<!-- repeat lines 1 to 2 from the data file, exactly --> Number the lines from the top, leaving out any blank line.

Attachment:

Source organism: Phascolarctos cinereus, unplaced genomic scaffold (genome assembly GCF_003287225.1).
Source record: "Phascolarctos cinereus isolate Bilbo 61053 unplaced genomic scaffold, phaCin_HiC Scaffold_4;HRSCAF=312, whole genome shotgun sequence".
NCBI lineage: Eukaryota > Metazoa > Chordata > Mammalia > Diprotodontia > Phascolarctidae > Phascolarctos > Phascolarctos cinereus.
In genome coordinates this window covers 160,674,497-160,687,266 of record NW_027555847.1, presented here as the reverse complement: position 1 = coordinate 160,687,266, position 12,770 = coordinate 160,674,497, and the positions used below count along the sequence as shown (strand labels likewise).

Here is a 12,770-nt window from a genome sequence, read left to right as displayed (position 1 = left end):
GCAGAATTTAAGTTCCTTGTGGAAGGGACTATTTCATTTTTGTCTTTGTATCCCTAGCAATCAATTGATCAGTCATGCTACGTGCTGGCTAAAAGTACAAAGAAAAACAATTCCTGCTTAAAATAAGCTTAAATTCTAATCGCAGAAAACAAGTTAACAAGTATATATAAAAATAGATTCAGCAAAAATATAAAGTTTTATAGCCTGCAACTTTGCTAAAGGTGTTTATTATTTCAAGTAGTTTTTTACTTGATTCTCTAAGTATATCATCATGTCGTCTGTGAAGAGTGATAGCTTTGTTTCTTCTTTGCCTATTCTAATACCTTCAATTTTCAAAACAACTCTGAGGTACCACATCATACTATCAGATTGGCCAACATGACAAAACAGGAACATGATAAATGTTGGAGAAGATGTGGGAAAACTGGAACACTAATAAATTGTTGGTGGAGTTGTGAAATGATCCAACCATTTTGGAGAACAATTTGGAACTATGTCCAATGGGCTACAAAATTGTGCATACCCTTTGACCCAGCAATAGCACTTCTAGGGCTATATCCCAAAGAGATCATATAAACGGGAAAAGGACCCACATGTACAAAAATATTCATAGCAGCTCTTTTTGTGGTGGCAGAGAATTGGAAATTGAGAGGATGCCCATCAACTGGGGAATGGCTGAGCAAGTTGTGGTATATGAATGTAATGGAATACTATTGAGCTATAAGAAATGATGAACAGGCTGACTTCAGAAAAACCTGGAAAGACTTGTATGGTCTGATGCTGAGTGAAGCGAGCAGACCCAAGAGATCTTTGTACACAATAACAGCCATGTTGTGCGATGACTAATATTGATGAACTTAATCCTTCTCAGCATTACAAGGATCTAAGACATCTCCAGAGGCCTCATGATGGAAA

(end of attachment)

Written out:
Source organism: Phascolarctos cinereus, unplaced genomic scaffold (genome assembly GCF_003287225.1).
Source record: "Phascolarctos cinereus isolate Bilbo 61053 unplaced genomic scaffold, phaCin_HiC Scaffold_4;HRSCAF=312, whole genome shotgun sequence".